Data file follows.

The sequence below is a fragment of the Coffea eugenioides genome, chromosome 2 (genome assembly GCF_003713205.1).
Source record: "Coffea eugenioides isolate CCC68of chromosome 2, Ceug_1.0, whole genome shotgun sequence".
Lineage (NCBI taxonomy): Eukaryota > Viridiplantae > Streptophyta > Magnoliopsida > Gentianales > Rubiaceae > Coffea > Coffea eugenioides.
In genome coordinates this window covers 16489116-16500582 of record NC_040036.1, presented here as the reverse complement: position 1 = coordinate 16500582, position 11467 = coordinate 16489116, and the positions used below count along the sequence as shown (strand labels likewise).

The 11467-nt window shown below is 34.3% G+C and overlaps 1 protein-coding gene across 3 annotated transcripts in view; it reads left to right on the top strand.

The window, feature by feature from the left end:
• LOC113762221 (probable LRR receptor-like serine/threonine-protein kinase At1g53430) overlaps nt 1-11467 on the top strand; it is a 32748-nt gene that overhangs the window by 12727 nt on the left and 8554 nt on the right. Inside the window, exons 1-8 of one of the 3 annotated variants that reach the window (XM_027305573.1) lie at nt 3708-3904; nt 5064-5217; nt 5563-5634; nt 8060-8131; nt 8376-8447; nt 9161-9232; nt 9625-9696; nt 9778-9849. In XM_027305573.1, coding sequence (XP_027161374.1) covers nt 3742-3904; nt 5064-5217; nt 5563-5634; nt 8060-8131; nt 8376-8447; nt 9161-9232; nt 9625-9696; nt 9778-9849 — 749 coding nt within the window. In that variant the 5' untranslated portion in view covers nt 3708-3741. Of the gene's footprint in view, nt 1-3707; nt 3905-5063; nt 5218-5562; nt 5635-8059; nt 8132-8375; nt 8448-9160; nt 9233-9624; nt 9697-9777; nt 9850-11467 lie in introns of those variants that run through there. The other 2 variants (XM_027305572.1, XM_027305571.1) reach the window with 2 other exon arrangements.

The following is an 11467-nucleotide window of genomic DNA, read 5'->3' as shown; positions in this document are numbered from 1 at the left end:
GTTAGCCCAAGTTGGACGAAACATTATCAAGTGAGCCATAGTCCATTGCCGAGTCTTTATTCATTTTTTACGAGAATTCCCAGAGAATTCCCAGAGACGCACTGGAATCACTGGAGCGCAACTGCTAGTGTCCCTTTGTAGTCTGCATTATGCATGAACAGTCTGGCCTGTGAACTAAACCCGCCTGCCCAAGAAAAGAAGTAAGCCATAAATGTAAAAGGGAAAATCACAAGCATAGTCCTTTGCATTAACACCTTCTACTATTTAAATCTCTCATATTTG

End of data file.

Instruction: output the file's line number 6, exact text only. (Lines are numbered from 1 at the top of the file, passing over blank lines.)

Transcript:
The window, feature by feature from the left end: